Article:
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New Study Shows Most Women Choosing Double Mastectomy Don’t Need So.

A newly presented research study suggests than nearly 70 percent of women with breast cancer who elect to have both breasts removed as a precaution actually have a small risk of contracting cancer in the healthy breast.  The procedure is called a contralateral prophylactic mastectomy (CPM).

Worry about recurrence is behind the decision, but researchers claim the risk is low—actually out of proportion to real risk. 

The take-away message: having both breasts removed when cancer is found in one does not reduce the risk of cancer developing in the healthy breast, which is less than one percent.  That opposes eight percent for the cancerous breast.

So, which women should really consider having both breasts removed?

While there are no specific guidelines for who should undergo CPM, the Society for Surgical Oncology recommends it be considered in women with a BRCA1, BRCA2 or other gene mutations known to raise breast cancer risk.  Women with a family history of breast cancer are also recommended to consider CPM.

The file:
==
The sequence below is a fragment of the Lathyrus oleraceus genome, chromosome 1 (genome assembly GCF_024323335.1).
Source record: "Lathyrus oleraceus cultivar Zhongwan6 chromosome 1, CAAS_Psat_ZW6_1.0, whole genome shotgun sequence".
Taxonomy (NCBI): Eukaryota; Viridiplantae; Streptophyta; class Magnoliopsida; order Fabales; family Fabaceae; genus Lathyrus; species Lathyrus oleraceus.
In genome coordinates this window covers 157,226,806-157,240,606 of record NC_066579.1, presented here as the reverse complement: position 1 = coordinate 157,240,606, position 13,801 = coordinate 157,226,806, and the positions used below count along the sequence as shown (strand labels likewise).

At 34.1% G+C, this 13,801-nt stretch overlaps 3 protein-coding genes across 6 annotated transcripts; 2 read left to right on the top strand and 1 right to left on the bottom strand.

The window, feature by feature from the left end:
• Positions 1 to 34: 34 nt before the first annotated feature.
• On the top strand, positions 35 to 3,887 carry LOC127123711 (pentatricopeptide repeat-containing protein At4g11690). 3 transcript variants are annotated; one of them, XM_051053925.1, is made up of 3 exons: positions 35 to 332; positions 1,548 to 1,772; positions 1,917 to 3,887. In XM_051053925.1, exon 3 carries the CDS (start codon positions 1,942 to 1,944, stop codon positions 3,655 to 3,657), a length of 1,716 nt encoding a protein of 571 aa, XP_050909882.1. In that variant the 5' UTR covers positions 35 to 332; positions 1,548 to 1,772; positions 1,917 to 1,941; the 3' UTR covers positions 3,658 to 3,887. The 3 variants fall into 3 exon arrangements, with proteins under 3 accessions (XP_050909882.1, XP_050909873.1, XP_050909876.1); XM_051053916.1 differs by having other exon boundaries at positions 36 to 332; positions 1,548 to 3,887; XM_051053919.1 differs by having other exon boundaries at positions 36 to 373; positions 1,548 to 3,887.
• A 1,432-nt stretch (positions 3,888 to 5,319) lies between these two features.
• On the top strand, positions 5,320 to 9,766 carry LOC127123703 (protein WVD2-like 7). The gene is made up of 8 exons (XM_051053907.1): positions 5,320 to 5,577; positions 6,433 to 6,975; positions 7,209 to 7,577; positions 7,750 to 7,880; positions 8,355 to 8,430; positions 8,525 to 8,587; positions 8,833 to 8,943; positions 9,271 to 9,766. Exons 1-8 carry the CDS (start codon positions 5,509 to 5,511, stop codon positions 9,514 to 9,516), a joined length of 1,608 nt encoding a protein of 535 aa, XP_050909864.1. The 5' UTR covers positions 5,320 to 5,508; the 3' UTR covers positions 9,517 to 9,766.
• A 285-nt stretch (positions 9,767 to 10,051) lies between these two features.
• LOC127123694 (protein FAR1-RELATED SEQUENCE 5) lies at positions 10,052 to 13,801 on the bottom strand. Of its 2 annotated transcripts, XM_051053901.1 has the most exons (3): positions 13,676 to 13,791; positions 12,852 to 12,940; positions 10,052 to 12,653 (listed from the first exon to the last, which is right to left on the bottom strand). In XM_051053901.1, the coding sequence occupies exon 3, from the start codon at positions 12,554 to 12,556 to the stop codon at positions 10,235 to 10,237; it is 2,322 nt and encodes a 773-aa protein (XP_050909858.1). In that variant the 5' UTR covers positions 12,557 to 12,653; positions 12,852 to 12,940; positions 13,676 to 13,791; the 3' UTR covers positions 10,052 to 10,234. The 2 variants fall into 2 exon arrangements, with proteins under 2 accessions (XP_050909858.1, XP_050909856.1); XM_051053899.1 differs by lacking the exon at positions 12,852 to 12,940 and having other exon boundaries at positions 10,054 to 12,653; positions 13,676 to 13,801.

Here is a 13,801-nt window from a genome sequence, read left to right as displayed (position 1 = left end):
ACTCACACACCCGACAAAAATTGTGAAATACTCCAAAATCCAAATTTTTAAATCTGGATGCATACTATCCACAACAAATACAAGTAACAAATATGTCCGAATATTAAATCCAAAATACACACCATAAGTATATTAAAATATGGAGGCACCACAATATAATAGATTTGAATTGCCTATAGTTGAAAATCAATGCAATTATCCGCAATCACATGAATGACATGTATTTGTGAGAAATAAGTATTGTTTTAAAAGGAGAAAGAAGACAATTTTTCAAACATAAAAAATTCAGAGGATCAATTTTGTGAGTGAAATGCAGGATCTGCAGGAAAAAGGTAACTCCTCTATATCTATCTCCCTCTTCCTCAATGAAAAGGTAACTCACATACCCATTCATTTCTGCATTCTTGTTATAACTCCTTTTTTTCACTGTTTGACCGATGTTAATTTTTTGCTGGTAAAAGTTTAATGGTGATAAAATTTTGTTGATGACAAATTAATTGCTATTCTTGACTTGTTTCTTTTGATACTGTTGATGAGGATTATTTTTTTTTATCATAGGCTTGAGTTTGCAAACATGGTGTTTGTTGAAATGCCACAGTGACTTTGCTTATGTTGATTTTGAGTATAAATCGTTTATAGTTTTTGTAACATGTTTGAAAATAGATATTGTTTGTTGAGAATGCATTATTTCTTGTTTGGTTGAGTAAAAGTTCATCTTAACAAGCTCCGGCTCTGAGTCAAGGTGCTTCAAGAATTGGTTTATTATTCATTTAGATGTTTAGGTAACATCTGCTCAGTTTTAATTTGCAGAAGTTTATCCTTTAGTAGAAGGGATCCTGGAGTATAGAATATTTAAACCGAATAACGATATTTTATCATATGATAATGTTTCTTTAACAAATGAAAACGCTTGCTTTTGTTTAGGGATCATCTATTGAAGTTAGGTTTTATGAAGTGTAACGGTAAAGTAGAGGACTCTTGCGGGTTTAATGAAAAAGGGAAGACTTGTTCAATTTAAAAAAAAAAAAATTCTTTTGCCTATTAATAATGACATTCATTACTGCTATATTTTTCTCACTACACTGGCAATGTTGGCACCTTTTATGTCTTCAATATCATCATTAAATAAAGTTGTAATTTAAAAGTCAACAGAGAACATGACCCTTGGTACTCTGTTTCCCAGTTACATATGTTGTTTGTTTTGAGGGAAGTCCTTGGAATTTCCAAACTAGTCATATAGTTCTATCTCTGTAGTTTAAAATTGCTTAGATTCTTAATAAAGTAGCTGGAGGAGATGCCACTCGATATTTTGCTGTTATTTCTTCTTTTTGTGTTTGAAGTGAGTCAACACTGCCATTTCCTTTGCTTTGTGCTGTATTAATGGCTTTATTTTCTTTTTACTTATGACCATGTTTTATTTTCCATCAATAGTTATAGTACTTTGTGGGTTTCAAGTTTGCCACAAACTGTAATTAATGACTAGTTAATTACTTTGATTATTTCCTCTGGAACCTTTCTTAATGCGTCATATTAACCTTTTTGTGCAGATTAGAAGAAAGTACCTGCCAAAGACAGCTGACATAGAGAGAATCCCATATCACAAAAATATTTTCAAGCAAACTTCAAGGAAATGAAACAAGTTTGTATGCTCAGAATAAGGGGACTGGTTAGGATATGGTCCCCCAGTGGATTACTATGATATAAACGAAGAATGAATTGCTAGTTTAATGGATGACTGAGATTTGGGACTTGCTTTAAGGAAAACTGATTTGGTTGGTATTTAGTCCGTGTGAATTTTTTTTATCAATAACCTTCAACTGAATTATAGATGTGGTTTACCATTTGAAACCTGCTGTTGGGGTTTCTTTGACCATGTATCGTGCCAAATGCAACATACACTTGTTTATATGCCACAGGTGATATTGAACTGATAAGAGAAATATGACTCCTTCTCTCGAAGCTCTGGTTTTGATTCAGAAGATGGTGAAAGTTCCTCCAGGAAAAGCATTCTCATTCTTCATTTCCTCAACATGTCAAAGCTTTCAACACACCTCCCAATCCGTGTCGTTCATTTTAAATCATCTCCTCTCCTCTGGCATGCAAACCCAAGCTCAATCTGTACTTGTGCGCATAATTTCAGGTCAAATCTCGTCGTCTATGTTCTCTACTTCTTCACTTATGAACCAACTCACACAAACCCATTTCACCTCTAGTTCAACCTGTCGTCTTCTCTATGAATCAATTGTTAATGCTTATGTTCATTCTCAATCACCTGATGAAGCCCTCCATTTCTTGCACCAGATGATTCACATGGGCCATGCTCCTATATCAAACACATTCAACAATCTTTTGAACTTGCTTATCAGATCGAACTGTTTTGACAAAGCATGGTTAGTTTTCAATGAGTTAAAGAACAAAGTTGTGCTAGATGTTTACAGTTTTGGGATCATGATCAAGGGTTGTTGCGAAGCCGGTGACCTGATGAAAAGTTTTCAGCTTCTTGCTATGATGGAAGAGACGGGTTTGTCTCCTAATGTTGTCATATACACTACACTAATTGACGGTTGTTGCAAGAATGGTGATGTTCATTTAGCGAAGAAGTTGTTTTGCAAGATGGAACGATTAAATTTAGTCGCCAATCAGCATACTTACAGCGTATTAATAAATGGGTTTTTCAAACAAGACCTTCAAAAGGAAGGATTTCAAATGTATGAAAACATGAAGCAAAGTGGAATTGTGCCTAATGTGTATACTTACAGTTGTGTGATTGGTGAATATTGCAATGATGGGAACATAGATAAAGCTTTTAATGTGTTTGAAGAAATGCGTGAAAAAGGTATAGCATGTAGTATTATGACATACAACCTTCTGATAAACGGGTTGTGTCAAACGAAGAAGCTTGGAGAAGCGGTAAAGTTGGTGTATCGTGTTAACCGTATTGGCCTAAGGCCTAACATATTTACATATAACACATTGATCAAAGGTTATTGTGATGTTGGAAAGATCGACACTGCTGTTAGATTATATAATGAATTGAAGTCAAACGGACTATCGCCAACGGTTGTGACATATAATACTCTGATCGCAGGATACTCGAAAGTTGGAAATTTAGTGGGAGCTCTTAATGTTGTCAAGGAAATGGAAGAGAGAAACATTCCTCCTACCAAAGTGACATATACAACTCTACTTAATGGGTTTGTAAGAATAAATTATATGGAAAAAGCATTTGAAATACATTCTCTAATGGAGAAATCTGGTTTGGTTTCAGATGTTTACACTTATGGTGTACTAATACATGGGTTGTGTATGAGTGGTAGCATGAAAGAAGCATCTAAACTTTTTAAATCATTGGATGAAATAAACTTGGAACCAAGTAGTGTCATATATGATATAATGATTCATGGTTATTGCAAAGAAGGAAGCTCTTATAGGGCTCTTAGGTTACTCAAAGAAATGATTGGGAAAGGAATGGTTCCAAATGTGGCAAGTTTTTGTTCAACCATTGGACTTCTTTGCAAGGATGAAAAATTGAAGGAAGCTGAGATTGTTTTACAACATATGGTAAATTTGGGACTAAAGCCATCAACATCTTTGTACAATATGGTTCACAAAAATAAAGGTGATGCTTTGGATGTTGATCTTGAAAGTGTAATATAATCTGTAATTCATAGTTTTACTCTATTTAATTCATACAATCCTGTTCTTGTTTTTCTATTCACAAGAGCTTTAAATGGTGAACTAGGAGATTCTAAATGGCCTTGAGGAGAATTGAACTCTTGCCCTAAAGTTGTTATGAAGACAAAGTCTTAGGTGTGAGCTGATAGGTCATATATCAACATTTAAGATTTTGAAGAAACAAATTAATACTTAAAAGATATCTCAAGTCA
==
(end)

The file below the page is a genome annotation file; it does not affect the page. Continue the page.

For some physicians, this study confirms what they already knew in clinical practice which is that removing the healthy breast has zero influence on surviving the present time episode of cancer as breast cancer does not appear to spread from one to the other breast. 

The hope of this information is to provide doctors with solid data with which to allay fears in women and make more efficient clinical decisions.

SOURCES: Sarah Hawley, Ph.D., associate professor, internal medicine, University of Michigan Health System, Ann Arbor; Isabelle Bedrosian, M.D., associate professor, surgical oncology, University of Texas M.D. Anderson Cancer Center, Houston; Nov. 30. 2012, presentation, American Society of Clinical Oncology's Quality Care Symposium, San Diego

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